Main content area

Climate change and Chinese farmers: Perceptions and determinants of adaptive strategies

ZHAI, Shi-yan, SONG, Gen-xin, QIN, Yao-chen, YE, Xin-yue, Leipnik, Mark
Journal of integrative agriculture 2018 v.17 no.4 pp. 949-963
climate change, cultivars, ecosystems, farmers, households, income, land ownership, livelihood, logit analysis, outreach, risk, rural areas, surveys, China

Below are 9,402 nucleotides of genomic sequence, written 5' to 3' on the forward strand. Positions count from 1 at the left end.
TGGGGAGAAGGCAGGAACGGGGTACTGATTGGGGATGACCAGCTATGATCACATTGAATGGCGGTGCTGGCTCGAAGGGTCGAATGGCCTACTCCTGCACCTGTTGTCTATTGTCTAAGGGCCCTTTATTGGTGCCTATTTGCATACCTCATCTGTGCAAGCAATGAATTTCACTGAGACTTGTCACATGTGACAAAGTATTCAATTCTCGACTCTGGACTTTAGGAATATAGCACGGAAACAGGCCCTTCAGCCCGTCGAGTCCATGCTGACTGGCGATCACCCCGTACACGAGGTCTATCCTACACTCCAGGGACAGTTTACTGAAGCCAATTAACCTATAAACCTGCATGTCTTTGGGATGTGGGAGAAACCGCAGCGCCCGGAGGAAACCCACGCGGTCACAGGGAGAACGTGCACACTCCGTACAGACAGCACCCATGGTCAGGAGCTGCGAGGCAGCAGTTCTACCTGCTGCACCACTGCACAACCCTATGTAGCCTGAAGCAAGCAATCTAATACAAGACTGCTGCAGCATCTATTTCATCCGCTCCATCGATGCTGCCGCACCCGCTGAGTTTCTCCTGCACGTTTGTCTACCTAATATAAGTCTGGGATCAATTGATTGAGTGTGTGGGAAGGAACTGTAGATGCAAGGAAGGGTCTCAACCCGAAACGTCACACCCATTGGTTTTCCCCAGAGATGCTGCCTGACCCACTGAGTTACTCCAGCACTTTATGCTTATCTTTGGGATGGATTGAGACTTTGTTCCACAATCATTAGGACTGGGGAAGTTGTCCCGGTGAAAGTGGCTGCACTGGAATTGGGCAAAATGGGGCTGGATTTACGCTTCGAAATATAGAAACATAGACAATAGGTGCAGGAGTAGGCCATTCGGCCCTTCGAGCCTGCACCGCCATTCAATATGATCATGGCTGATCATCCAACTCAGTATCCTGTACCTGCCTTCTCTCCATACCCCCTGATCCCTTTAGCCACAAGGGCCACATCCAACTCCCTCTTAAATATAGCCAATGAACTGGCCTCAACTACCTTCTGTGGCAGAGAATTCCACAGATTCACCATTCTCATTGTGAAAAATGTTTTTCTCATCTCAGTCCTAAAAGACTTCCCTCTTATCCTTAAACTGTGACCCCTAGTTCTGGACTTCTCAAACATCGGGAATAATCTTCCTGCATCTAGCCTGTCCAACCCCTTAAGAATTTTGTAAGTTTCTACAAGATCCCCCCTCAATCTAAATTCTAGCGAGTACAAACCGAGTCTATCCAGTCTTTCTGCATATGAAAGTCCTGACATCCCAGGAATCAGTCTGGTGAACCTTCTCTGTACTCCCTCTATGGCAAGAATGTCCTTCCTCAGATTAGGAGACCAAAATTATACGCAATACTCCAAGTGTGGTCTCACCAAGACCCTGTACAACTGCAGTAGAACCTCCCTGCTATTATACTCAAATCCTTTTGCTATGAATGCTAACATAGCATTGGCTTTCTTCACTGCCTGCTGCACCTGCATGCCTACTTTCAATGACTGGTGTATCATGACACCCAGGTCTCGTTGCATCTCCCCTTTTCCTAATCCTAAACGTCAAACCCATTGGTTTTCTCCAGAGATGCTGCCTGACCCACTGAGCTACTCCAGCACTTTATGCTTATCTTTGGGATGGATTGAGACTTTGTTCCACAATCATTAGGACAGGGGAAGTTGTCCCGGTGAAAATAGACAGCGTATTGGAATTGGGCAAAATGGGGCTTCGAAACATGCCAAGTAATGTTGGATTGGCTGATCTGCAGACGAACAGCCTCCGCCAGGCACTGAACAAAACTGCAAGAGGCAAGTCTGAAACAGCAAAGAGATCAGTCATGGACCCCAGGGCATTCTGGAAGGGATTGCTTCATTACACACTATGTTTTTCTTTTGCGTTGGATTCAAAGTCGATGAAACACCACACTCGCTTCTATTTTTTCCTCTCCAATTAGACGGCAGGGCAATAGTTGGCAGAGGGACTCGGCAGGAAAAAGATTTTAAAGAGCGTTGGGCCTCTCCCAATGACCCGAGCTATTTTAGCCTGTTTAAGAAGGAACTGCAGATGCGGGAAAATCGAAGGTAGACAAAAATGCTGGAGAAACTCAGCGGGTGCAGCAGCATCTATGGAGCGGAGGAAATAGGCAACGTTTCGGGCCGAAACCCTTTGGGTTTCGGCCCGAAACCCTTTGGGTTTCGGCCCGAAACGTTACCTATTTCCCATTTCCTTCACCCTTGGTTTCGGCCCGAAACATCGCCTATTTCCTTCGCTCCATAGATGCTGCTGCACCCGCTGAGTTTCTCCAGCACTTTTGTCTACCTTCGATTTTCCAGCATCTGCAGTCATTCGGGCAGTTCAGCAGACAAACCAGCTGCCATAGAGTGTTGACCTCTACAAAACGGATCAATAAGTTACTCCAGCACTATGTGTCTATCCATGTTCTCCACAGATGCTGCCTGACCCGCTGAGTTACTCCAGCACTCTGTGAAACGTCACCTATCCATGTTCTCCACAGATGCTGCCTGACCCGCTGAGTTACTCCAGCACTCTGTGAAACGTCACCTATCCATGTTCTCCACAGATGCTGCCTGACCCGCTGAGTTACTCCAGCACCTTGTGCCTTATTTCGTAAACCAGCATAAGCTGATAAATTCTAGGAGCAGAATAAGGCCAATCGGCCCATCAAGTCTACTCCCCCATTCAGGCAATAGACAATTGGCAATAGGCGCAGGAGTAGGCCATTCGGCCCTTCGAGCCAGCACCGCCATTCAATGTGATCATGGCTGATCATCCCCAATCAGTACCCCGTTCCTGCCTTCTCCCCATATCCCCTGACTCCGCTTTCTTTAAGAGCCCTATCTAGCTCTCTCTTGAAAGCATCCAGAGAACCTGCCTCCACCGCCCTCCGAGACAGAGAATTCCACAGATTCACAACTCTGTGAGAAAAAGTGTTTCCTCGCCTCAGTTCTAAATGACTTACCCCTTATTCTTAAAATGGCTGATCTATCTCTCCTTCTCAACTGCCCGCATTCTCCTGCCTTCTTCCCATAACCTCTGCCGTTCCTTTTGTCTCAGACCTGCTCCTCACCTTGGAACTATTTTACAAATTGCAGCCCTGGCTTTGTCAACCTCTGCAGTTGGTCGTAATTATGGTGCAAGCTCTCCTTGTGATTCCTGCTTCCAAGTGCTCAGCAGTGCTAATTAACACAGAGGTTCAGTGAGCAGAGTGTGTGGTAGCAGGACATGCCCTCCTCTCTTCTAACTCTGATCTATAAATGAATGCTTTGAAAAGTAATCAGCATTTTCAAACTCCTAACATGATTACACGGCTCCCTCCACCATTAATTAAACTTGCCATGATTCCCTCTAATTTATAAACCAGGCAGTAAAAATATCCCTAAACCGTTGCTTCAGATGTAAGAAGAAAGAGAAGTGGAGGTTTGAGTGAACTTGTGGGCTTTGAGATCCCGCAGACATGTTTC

Farmers’ perceptions, beliefs, adaptive strategies, and barriers regarding climate change are critical to promoting sustainable ecosystems and societal stability. This paper is based on an extensive survey of 1 500 farmers and their households in Henan Province in China during 2013–2014. Henan is the largest agricultural province in China with over 51 million farmers. The survey results showed that approximately 57% of the respondents perceived the direct impact of climate change during the past 10 years, with 70.3% believing that climate change posed a risk to their livelihood. Not surprisingly, most farmers reported that they have adopted new measures to mitigate the negative impacts of climate change. The main barriers hindering farmers’ adopting adaptation measures were lack of funds and timely information. A multinomial logit model revealed that land ownership, knowledge of crop variety and the causes of climate change, as well as the belief of climate change, were all positively related to the likelihood of employing adaptive strategies. Moreover, the percentage of households engaging in agriculture activity, and years of engaging in farming were both negatively correlated with famer's likelihood of adopting adaptation strategies. More importantly, farmers with high incomes were less likely to adopt adaptive strategies and more willing to engage in other business activities. In conclusion, it is important to communicate climate change related information and government policies in rural areas, promote farmer associations and other educational outreach efforts to assist Chinese farmers to deal with climate change.